Police Grants Article
Secrets to Getting Police Grants
with Denise Schlegel
JAG Grants: What can you do with the JAG Grant?
The Edward Byrne Memorial Justice Assistance Grant program — a formula grant — is out on the street and due June 30, 2010. I get a lot of from police departments asking: “What can I do with the JAG grant?” The answer is that you can do many things with this grant funding.
The purpose of the JAG is to streamline justice funding through the support of a broad range of activities to prevent and control crime based on the needs of the local community. This grant blends the Byrne Formula grant and the Local Law Enforcement Block Grant Programs to provide agencies with the flexibility to prioritize and place justice funds where they are needed most.
That sounds simple enough but there are key words here that need to be discussed to enable each law enforcement organization to submit a competitive application: formula grant and needed most.
This phrase means that the grant funds will be distributed based on statistics. The Bureau of Justice Statistics calculates for each state and territory a minimum base allocation based on the Congressionally mandated JAG formula, can be enhanced by either the state’s share of the national population and/or the state’s share of the country’s Part 1 Violent Crime Statistics. Once the state funding is calculated, 60 percent of the allocation is awarded to the state and 40 percent is eligible units of local government. Territories and the District of Columbia are exempt from this part of the formula.
Eligible state/territory recipients are entitled to the 60 percent state allocation plus any funds designated for the state’s units of local government whose direct allocation would be less than $10,000. Funds from these less than $10,000 jurisdictions are added to the state allocation and must be distributed by the state to the state police departments which provide criminal justice services to units of local of government and units of local government that were not eligible for a direct award of $10,000 or more.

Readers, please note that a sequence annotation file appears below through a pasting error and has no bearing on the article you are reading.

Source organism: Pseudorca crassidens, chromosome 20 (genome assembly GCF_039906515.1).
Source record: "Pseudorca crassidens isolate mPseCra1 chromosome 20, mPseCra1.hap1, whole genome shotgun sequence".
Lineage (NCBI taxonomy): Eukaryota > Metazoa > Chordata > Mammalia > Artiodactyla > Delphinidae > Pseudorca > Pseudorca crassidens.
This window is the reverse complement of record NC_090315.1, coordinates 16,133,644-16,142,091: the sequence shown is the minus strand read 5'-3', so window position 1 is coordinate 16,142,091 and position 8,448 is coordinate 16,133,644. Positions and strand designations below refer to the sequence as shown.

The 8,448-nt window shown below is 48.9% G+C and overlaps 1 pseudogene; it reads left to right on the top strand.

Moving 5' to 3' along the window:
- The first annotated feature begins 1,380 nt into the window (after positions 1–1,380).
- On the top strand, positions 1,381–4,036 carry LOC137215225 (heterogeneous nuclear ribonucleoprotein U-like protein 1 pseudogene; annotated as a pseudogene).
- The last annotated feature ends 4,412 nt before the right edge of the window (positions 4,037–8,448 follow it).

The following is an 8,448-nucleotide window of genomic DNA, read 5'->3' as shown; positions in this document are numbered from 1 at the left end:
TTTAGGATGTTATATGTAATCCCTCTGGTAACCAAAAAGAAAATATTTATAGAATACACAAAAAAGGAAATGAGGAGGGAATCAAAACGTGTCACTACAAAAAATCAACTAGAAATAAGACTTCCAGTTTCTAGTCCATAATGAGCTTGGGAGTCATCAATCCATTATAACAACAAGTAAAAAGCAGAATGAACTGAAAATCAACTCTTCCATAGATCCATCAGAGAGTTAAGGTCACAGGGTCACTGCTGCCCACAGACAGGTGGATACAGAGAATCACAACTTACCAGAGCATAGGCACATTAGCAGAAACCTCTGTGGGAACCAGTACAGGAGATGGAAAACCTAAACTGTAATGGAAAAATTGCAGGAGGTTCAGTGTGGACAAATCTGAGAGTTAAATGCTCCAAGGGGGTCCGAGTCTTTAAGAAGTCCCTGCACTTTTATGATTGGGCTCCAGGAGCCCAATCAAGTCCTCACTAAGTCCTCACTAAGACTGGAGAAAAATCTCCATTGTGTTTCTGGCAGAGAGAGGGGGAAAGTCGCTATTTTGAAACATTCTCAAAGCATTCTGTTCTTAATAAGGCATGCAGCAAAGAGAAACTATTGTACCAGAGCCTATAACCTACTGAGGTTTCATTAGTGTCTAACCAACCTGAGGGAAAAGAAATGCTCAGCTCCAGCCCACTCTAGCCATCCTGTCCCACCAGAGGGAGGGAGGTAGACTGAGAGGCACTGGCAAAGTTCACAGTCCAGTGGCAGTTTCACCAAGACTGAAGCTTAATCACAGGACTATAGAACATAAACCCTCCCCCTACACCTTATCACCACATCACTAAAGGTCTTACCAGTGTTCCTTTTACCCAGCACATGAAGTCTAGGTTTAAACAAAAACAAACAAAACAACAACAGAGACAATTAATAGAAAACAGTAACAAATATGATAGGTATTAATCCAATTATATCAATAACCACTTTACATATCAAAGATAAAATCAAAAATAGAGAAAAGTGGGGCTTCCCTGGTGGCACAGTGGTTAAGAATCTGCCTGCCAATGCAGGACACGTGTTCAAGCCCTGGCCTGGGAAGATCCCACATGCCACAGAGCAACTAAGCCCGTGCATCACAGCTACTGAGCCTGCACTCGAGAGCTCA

In addition, the formula then calculates direct allocations for local government within each state based on their share of the total violent crime reported within the state. Local governments entitled to at least $10,000 awards may apply directly to BJA for local JAG grants. Fiscal Year 2010 JAG awards can be found at the OJP website.
Your community violent crime statistics are a critical component for obtaining approval for JAG funds. Your statistics must support the community need for the funding. It is essential for your department to track, file and evaluate your data. This data determines your funding eligibility.
Justification for anything the JAG funds is solely based on need for the funding and therefore the need to provide tools, technology and strategic solutions to your highest crime needs. This comes from the federal requirement to provide funding to those law enforcement organizations which utilize evidence-based programs which have been statically proven effective.
There is no room for “gut analysis.”
Careful data analysis and selection of the proven way to strategically address the high rates of specific types of crime is the only fundable approach for this grant. Funding for law enforcement programs for crimes related to gun violence, gang activity, drug activity, and other violent crimes can be funded through JAG.
In a couple of weeks I will be reviewing the 29 key project areas funded under the JAG program.
Please feel free to contact me with any questions at Denise.Schlegel@policegrantshelp.com.
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